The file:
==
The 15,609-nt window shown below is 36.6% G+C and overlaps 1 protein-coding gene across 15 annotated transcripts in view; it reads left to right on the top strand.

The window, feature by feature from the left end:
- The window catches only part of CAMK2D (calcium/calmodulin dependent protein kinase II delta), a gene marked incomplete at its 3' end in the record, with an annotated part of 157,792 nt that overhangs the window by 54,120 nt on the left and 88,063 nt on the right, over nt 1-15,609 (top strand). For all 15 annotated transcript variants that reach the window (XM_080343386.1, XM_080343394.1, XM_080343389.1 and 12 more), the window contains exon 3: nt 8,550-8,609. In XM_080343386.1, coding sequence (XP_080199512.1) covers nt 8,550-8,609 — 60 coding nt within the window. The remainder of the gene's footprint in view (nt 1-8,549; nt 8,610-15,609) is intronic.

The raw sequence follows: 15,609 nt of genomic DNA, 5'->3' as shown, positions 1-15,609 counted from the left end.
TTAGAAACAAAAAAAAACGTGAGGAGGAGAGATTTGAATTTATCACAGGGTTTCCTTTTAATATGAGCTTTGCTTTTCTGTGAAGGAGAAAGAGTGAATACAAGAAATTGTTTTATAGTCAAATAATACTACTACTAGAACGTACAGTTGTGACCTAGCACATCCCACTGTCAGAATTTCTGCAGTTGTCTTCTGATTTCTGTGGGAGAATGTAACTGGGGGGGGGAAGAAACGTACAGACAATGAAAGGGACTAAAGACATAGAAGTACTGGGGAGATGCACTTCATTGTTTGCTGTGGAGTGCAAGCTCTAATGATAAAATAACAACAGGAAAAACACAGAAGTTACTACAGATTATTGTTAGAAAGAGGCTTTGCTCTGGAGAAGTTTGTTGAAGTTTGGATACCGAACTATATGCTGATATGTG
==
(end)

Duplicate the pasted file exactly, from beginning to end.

The 15,609-nt window shown below is 36.6% G+C and overlaps 1 protein-coding gene across 15 annotated transcripts in view; it reads left to right on the top strand.

The window, feature by feature from the left end:
- The window catches only part of CAMK2D (calcium/calmodulin dependent protein kinase II delta), a gene marked incomplete at its 3' end in the record, with an annotated part of 157,792 nt that overhangs the window by 54,120 nt on the left and 88,063 nt on the right, over nt 1-15,609 (top strand). For all 15 annotated transcript variants that reach the window (XM_080343386.1, XM_080343394.1, XM_080343389.1 and 12 more), the window contains exon 3: nt 8,550-8,609. In XM_080343386.1, coding sequence (XP_080199512.1) covers nt 8,550-8,609 — 60 coding nt within the window. The remainder of the gene's footprint in view (nt 1-8,549; nt 8,610-15,609) is intronic.

The raw sequence follows: 15,609 nt of genomic DNA, 5'->3' as shown, positions 1-15,609 counted from the left end.
TTAGAAACAAAAAAAAACGTGAGGAGGAGAGATTTGAATTTATCACAGGGTTTCCTTTTAATATGAGCTTTGCTTTTCTGTGAAGGAGAAAGAGTGAATACAAGAAATTGTTTTATAGTCAAATAATACTACTACTAGAACGTACAGTTGTGACCTAGCACATCCCACTGTCAGAATTTCTGCAGTTGTCTTCTGATTTCTGTGGGAGAATGTAACTGGGGGGGGGAAGAAACGTACAGACAATGAAAGGGACTAAAGACATAGAAGTACTGGGGAGATGCACTTCATTGTTTGCTGTGGAGTGCAAGCTCTAATGATAAAATAACAACAGGAAAAACACAGAAGTTACTACAGATTATTGTTAGAAAGAGGCTTTGCTCTGGAGAAGTTTGTTGAAGTTTGGATACCGAACTATATGCTGATATGTG